Guitarist Reg Schwager has worked with some of the most famous performers in jazz, including Diana Krall, George Shearing and Peter Appleyard. In addition to being a distinguished sideman, though, he’s also genuinely adventurous. Schwager has just released two contrasting CDs that testify to the range and quality of his work.
His duet with pianist David Restivo, Arctic Passage (Rant 1346), presents two musicians gifted in the myriad permutations of melody and harmony, etching work of glittering lyricism. Most of the compositions are Schwager’s own, themes worthy of further exploration, but there are also distinctive accounts of Poor Butterfly and Alexander’s Ragtime Band, each enlivened by thoughtful chordal extensions that are bound to surprise. The dialogue is inevitably reminiscent of the perfect duos recorded by Bill Evans and Jim Hall in the 1960s.
Schwager and drummer Michel Lambert, one of Quebec’s finest free improvisers, make Schwager’s outer limits more apparent on Trio Improvisations (Rant 1245). It’s a special trio, with three different musicians occupying the third spot. The recordings come from sessions during a six-month period between 2001 and 2002 and include the powerful Coltrane-influenced Toronto saxophonist Michael Stuart, Amsterdam’s anarchic and brilliant pianist Misha Mengelberg (an early influence on the Dutch-born Schwager) and trumpeter Kenny Wheeler, perhaps Canada’s greatest contribution to international jazz. The music is all free improvisation, though in this case that means harmonic and rhythmic structures arise and dissolve with frequency and ease. What makes the set most remarkable is that it’s anything but pastiche. While many CDs from different sessions sound like patchwork quilts, this one sounds like a suite, with a consistent approach that expands outward from Schwager and Lambert and embraces their various guests.
Cellist Kye Marshall has a broad musical background ranging from extensive studies in jazz composition and positions as principal cellist with Toronto’s New Chamber Orchestra and assistant principal cellist with the National Ballet Orchestra. She’s worked extensively both in jazz and improvised music, and she brings all of those skills and inclinations to her Jazz Quartet’s Pencil Blues (Zephyr/Westwind Productions www.kyemarshall.com). It’s lively, infectious work and Marshall has thoughtfully constructed a string band around her still rather unusual jazz cello, with Don Thompson on bass, Andrew Scott on guitar and Ethan Ardelli on drums. When the group expands for textural reasons, she adds violist Kent Teeple and percussionist Mark Duggan to the ensembles. The feeling’s not unlike the Hot Club of France, and the clear star is Thompson, whose bass playing should be declared a national treasure.
Pianist Steve Koven is a crisp modern stylist, an ebullient musician who can move handily from infectious Latin jazz to probing ballads and complex three-way dialogues with the members of his long-standing trio. In fact that’s what has given Koven’s work its greatest dimension, something celebrated on SK3 20 (Bungalow Records SK 009 3), commemorating the 20th anniversary of the group with bassist Rob Clutton and drummer Anthony Michelli. It would be remarkable enough if Koven had held together a band that long with anybody, but he’s done so with two of the most creative musicians that the Toronto scene could provide, evident in the playful funk groove of Lolaland. The CD also comes with a bonus DVD of the group in performance.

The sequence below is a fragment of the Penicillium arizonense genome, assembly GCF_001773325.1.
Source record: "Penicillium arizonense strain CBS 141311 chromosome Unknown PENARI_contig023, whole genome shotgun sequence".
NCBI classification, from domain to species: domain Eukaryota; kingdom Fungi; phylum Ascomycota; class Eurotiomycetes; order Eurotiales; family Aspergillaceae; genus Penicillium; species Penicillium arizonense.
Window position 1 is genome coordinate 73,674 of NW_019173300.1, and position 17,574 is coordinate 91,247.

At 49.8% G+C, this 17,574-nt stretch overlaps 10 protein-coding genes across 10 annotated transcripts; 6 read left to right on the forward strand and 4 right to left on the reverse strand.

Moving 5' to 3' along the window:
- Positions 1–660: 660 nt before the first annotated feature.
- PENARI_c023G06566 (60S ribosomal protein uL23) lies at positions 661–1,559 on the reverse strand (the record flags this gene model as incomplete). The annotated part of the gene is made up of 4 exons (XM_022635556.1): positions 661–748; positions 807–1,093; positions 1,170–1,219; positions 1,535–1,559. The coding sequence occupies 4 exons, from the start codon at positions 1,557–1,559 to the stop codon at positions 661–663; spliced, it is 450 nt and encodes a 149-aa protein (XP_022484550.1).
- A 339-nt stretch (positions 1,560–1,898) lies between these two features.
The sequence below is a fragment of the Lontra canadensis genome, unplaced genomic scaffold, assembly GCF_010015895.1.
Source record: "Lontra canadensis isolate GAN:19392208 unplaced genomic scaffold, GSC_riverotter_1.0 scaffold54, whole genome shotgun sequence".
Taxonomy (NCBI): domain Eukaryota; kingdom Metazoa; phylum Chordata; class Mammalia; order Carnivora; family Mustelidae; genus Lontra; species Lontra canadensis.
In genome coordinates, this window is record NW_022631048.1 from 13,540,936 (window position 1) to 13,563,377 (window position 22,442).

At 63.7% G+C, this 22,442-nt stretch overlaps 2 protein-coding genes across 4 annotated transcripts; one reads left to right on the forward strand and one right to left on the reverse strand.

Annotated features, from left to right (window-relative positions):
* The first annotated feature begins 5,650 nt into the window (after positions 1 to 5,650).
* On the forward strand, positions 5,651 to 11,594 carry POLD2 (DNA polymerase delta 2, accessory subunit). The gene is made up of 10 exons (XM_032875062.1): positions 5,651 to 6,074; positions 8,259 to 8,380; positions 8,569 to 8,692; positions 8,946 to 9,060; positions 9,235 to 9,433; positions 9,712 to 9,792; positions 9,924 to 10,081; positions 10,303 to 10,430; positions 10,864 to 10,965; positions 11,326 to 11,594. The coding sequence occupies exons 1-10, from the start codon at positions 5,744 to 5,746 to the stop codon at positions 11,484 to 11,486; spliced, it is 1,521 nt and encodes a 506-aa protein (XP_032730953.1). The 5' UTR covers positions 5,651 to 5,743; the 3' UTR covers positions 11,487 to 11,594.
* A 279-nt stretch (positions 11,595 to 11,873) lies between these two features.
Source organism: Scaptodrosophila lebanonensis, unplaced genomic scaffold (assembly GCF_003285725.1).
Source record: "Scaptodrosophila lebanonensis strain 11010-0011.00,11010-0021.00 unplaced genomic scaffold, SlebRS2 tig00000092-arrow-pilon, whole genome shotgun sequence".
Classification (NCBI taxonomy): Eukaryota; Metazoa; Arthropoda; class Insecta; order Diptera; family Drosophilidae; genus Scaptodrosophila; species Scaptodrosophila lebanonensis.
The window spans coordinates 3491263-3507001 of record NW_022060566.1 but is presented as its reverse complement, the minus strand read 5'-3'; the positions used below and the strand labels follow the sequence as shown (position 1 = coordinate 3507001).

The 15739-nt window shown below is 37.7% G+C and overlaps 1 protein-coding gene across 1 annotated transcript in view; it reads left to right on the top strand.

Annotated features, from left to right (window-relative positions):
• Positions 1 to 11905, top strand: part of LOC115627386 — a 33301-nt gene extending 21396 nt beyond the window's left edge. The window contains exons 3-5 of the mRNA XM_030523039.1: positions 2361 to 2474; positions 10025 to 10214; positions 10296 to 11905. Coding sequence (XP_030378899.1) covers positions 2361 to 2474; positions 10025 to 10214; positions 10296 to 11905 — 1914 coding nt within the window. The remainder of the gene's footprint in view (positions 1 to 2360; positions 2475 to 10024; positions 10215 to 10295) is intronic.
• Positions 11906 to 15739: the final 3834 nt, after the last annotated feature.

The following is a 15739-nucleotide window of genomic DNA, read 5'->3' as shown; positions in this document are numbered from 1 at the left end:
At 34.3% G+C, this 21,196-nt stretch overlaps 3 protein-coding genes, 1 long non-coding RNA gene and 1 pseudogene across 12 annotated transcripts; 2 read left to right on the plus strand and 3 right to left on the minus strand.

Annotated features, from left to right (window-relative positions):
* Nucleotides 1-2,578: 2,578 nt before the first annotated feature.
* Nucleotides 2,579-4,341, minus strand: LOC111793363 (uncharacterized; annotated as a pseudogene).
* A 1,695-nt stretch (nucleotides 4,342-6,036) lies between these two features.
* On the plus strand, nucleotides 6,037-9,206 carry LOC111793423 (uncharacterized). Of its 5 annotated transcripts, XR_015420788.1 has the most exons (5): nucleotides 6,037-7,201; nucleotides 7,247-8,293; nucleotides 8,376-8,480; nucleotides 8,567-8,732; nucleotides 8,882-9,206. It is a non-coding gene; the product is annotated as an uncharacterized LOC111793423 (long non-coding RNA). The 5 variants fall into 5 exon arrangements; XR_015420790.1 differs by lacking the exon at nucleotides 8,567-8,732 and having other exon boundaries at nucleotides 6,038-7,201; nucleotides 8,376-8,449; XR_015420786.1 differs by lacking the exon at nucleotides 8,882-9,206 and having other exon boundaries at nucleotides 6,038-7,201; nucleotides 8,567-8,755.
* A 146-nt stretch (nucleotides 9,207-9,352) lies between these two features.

Curtis Nowosad is a 24-year-old drummer who recently graduated from the University of Manitoba’s Jazz Studies Program. Clearly Nowosad enjoys many kinds of music, and there’s plenty of pop repertoire to go with the hard bop on his debut, The Skeptic & the Cynic (Know-a-sad Music KSM-001 www.curtisnowosad.com), with songs made famous by Michael Jackson, Bob Marley, Pink Floyd, Joni Mitchell and 2Pac Shakur. Nowosad’s band is made up largely of University of Manitoba faculty, with trumpeter Derrick Gardner, saxophonist Jimmy Greene, bassist Steve Kirby and Will Bonness on keyboards (covering piano, Fender Rhodes and Hammond B3) lending tremendous lustre to the proceedings. Clearly Nowosad has been an outstanding student, sounding right at home in this band of veterans, who for their part seem to be enjoying playing signature hard bop on tunes as unlikely as The Way You Make Me Feel and Three Little Birds.
Another musician employing distinguished talent is saxophonist Cameron Wallis. Calling Dexter (www.cameronwallismusic.com) features pianist André White, bassist Alec Walkington and drummer Dave Laing, who have functioned as the André White Trio for the past 25 years. Wallis is a skilful traditionalist, smoothly negotiating chord changes and swinging with aplomb. If anything, he’s a little too respectful, from the title dedication to Dexter Gordon to liner note invocations of Don Byas and “my two favourite Sonnys.” One of them is definitely Stitt, but Rollins seems too aggressively modern even in his 1950 form to qualify as the other. Wallis demonstrates more flexibility than identity by playing soprano, alto, tenor, baritone and even C melody saxophone, making it hard for a listener to get a sense of a distinctive voice.